By the way, the real question in the field right now is “how do we form those damn aromatic cycles”, and there were some controversies recently about direct benzene from acetylene fragments or fulvene.
    We are still trying to find some real glycine but I don’t really question its existence in space, just the previous detection.

  7. steve says:

    I don’t know why you’re making such a big deal about a few carbon-based molecules flying around in outer space when Spock clearly showed that the Horta on Janus VI are silicon-based. We must eschew our carbon-based lifeform provincialism.

  8. steve says:

    And, of course, there is no such thing as the Fermi Paradox, it’s just that advanced civilizations follow the Prime Directive, as necessitated by the Federation.

  9. MoMo says:

    Dont forget the interstellar ethanol clouds.
    Proof that God wanted us to have alcohol.

  10. Paul D. says:

    We should really, REALLY want there to be no ET life. If life arises easily, and complex life too, then that’s probably the worst news the human race will ever receive. It would mean the “Great Filter” that apparently prevents intelligent species from colonizing the galaxy is in our future, not in our past.

  11. Derek Lowe says:

    #10 Paul – or they’re ferociously advanced and incomprehensible, to the point that our culture would not survive contact. . .

  12. Sebastian A says:

    It is interesting you post this just around the time this article is published in the print edition of Nature Chemistry
    http://www.nature.com/nchem/journal/v7/n4/full/nchem.2202.html
    The Sutherland lab has shown you can get precursors to biomolecules from essentially hydrogen cyanide, forming a type of proto-metabolism.

  13. milkshake says:

    “…keep in mind, though, that these are the folks who call everything heavier than helium a metal.”
    Planetary scientists also call “ices” any white frozen material with a melting point between -200 and + 200C, including such things like methane, ammonia, carbon dioxide, and even nitrogen

  14. milkshake says:

    @10: One does not really need alien – installed filters to prevent galaxy colonization. The limits imposed by physics suffice. It is not even completely clear if humans can make it to Mars and back, without getting sick and sterile.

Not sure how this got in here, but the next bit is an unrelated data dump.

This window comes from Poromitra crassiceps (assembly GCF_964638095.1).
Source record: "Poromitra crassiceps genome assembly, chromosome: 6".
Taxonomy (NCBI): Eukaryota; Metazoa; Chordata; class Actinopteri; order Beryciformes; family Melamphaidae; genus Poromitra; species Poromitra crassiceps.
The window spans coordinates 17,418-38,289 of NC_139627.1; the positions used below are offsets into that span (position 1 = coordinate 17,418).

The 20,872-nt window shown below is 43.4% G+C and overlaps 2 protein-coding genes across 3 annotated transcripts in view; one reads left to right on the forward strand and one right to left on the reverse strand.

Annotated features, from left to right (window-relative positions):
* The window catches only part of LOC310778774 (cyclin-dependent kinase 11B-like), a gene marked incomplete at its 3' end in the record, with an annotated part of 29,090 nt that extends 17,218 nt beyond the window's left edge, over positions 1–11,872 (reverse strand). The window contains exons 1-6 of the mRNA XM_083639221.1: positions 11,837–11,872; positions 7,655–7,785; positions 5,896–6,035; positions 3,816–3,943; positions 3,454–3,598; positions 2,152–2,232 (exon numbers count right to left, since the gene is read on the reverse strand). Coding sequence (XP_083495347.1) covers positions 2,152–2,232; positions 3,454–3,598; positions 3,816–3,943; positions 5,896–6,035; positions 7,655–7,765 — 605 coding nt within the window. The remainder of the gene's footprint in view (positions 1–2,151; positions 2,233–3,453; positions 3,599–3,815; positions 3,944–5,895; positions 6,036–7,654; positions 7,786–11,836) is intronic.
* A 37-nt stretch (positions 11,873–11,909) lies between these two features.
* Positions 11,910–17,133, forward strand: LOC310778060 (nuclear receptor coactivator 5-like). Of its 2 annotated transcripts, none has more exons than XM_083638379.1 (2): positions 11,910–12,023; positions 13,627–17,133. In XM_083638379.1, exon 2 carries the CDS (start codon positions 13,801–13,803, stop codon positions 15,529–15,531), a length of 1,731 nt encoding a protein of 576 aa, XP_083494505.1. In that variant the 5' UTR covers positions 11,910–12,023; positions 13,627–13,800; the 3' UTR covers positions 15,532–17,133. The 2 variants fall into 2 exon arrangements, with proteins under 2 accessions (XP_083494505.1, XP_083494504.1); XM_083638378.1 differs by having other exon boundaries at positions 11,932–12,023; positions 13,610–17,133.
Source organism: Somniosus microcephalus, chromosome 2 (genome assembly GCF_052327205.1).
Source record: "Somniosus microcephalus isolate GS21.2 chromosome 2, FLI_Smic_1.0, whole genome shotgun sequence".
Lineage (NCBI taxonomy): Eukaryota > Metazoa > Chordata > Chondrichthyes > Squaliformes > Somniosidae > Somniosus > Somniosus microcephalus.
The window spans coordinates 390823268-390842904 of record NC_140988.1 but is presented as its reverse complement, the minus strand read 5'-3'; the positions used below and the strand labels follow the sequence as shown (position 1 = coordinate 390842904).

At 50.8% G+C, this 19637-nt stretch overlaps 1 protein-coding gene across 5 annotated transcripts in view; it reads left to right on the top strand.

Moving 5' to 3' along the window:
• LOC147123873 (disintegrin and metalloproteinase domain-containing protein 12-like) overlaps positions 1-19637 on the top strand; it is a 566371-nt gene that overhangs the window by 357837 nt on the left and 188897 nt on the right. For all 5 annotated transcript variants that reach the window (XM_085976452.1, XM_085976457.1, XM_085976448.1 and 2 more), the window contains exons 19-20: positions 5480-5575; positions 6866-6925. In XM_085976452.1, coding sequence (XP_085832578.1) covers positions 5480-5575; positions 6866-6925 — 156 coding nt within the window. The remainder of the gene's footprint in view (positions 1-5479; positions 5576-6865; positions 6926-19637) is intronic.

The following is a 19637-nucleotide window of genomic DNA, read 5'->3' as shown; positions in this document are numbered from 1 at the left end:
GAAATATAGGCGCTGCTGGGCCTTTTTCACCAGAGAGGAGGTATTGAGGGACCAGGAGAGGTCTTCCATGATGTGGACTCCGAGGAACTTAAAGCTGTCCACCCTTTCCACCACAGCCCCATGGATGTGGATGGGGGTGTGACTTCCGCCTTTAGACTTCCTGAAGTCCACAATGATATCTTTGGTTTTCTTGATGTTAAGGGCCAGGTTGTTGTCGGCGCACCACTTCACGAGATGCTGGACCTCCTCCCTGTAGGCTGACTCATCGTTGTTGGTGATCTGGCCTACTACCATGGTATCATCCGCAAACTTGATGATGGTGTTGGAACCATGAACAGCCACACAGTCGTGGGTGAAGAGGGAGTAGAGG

15. Gordonjcp says:

    So with space being all full of water and big greasy hydrocarbons, does that mean we need to be worried about aliens coming to steal all our cat litter?

  16. Morten G says:

    It took our planet more than 3 billion years to be “terraformed” to the point of sustaining multicellular life. Somehow without turning into a snowball or hot, dense soup. Universe is only about 13 billion years old. We could simply be first.
    If we weren’t first I would have expected the planet to have been sterilized by a Berserker von Neumann probe long ago. Of course that doesn’t mean that we can’t still filter ourselves out later on.

  17. steve says:

    #16 – Your argument is rendered unlikely by the vast numbers of stars. The idea that we’re the only planet among the likely trillions of similar planets (http://phl.upr.edu/projects/habuniverse) on which multicellular life evolved is highly improbable. And that just covers biology similar to ours, not including the possibility of other chemistries evolving into self-replicating organisms.

  18. Postide says:

    @14: We’ve been exploring space for, what, fifty years now? Give humanity a few millennia before judging. 🙂 A kid who just learned how to float in the wading pool without drowning isn’t going to be crossing the English Channel anytime soon – but give her time. (Or put her on a boat, or chunnel.)
    …not to downplay the insane problem that is interstellar travel, nor the equal parts confusion and horror that is the Fermi Paradox.
    @1: We shouldn’t be worried about phosphorus limitations; I’m sure aliens will all just use arsenic. 😉

  19. Secondaire says:

    Well, there won’t be too many aliens coming to earth if they have to fly through the big cloud of cyanide on the way in…

  20. Paul D. says:

    The idea that we’re the only planet among the likely trillions of similar planets (http://phl.upr.edu/projects/habuniverse) on which multicellular life evolved is highly improbable.
    If you know this, you must know the probability that life will arise (and the mechanism, so you can estimate that probability). So when do you pick up your Nobel Prize?

  21. dave w says:

    #20: we at least know that the probability is non-zero (n>=1 in maybe trillions), even if we don’t know the full mechanism by which we originated. (The error bars on “n” would be too huge to falsify the statement that n>1…)